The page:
I intended that the three novels of the Stonewall Triptych be gay novels. When I was writing them, I imagined writing for men and women who had experienced what I was writing about, or something similar. I was going to tell the story of what was happening to the gay people in the small town of Cardiff or to the gay man who grew up in Columbia, South Carolina, or to the gay men and women in the Stonewall Inn on Christopher Street in Greenwich Village, in New York. And when it came time to choose the plot of the novel, I formulated it this way: Given the murder of my friend Bernie Mallett, what am I to do? Or, Given a homophobic culture in America in the 1940s and 1950s, how am I to learn to live? Or, Given brutal policemen in a homophobic city in 1969, how am I to behave now that the cops have come to Sheridan Square? I thought that most gay men and women would find all three of these novels familiar—and fertile—ground.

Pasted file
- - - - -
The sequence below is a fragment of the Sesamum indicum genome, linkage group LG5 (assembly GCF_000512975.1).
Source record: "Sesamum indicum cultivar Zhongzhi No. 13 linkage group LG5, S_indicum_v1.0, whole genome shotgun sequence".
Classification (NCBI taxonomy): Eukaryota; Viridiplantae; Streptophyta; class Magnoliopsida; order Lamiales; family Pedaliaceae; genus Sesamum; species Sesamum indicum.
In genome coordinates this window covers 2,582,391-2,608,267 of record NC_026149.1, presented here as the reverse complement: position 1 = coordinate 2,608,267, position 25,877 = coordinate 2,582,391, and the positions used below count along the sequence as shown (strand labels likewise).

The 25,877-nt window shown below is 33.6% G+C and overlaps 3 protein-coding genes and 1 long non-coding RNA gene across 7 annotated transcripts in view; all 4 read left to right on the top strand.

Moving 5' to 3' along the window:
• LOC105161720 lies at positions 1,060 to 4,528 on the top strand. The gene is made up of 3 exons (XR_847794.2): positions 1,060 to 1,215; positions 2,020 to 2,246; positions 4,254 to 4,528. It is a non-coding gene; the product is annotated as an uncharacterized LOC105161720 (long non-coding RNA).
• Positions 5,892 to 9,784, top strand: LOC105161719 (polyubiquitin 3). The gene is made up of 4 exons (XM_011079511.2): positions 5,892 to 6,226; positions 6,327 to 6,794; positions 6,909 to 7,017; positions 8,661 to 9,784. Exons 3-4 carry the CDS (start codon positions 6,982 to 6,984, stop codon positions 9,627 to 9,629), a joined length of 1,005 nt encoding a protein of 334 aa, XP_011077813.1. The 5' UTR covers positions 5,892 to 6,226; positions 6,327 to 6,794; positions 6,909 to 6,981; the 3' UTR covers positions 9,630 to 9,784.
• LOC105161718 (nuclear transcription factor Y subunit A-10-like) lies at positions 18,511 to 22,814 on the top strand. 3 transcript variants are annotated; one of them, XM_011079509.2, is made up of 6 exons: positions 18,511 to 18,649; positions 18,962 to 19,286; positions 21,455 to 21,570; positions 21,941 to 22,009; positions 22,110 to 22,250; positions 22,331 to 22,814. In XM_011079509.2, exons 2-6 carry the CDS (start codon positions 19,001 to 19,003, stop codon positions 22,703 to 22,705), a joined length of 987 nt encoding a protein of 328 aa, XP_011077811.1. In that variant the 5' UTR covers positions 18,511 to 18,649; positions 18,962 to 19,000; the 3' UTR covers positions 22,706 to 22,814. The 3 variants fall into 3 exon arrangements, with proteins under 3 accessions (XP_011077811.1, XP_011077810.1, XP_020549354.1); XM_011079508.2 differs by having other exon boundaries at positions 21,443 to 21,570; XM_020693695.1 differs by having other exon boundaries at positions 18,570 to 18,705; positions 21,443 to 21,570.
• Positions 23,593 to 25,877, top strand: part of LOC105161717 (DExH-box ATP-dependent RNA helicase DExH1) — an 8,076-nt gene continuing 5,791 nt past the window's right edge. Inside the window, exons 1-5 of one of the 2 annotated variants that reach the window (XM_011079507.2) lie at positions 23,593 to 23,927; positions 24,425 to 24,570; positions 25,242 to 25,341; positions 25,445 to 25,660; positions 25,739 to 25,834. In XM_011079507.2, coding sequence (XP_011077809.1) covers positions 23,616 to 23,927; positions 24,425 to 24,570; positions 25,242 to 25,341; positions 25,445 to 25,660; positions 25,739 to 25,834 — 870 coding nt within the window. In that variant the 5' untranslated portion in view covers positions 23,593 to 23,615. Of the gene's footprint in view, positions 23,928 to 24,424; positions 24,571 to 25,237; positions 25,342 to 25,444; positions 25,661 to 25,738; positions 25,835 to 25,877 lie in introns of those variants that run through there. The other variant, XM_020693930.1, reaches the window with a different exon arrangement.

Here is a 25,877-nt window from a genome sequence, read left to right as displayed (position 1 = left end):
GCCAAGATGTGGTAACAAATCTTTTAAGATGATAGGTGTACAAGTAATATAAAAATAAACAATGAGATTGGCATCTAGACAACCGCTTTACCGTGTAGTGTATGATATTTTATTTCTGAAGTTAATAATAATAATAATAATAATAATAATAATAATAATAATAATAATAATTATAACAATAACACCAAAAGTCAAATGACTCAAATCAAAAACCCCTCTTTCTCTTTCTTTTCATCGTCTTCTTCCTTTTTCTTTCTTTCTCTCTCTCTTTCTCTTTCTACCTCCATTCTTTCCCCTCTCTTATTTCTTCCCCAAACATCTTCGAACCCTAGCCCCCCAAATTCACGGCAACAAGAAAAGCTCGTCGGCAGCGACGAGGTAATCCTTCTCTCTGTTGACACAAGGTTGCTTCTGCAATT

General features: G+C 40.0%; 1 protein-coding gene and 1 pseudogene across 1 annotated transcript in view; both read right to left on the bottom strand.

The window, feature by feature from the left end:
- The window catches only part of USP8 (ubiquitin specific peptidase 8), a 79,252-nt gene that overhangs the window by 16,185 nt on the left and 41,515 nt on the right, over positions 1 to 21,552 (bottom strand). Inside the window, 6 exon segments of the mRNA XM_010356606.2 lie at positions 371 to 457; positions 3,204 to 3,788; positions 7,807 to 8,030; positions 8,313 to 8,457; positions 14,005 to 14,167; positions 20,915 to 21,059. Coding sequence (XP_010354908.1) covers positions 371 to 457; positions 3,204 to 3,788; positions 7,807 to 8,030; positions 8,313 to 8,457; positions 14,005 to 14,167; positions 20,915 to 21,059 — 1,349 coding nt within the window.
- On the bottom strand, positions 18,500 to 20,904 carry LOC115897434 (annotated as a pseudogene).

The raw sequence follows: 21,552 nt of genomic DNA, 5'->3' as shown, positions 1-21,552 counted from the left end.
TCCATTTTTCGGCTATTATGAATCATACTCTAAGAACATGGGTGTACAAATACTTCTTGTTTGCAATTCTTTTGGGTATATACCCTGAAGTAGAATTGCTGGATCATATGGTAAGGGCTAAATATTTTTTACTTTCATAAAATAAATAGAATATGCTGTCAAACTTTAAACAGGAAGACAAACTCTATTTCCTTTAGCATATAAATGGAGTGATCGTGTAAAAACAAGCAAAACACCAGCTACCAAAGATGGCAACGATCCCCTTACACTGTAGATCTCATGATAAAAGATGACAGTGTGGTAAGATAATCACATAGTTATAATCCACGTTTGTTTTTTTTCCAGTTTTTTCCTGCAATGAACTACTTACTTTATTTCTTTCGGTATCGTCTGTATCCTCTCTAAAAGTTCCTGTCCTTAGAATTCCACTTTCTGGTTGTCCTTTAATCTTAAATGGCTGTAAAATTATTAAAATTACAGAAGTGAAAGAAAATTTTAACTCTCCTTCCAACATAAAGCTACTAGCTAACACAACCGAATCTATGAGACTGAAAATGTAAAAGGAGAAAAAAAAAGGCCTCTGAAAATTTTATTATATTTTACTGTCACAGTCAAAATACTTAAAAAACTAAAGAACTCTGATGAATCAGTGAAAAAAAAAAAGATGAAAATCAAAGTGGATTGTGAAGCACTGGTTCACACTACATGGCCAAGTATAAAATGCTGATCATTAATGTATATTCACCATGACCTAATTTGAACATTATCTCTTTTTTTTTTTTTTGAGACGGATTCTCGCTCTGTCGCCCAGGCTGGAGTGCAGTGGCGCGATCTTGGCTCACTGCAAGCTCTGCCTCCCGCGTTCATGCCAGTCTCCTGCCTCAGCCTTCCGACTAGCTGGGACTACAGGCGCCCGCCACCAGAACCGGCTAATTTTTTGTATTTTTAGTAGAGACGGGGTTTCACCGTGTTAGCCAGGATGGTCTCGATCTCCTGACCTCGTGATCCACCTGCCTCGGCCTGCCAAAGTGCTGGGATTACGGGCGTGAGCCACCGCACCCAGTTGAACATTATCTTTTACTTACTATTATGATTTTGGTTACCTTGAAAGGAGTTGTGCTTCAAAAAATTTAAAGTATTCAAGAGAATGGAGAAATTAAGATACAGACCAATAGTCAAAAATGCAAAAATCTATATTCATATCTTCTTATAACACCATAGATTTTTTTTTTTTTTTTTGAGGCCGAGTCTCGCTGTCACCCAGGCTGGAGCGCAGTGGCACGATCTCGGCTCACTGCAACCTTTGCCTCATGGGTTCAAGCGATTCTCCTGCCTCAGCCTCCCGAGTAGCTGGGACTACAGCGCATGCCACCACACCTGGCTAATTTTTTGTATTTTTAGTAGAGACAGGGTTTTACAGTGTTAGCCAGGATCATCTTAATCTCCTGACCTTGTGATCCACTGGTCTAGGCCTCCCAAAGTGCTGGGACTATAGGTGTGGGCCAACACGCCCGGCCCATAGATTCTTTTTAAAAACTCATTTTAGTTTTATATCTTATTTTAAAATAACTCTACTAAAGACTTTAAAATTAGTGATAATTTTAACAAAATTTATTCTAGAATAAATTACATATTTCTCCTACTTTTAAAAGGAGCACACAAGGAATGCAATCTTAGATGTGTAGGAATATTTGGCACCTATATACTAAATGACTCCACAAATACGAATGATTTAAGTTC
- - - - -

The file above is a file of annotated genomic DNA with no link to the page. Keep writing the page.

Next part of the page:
I wanted to write these three novels without reference to heterosexual persons, insofar as that was possible. My characters, for the most part, live inside a gay community or else they live alone. When a gay person picks up these books, I hoped he or she would feel that the world of each of these novels would seem familiar, and he would be acquainted with the issues the characters face and would recognize the outcomes at the end of each of these novels. I wanted Ceremonies, and Race Point Light, and Adam in the Morning to be about the lives of gay men and women who live today. And I wanted gay people to be able to say, That’s the way it was.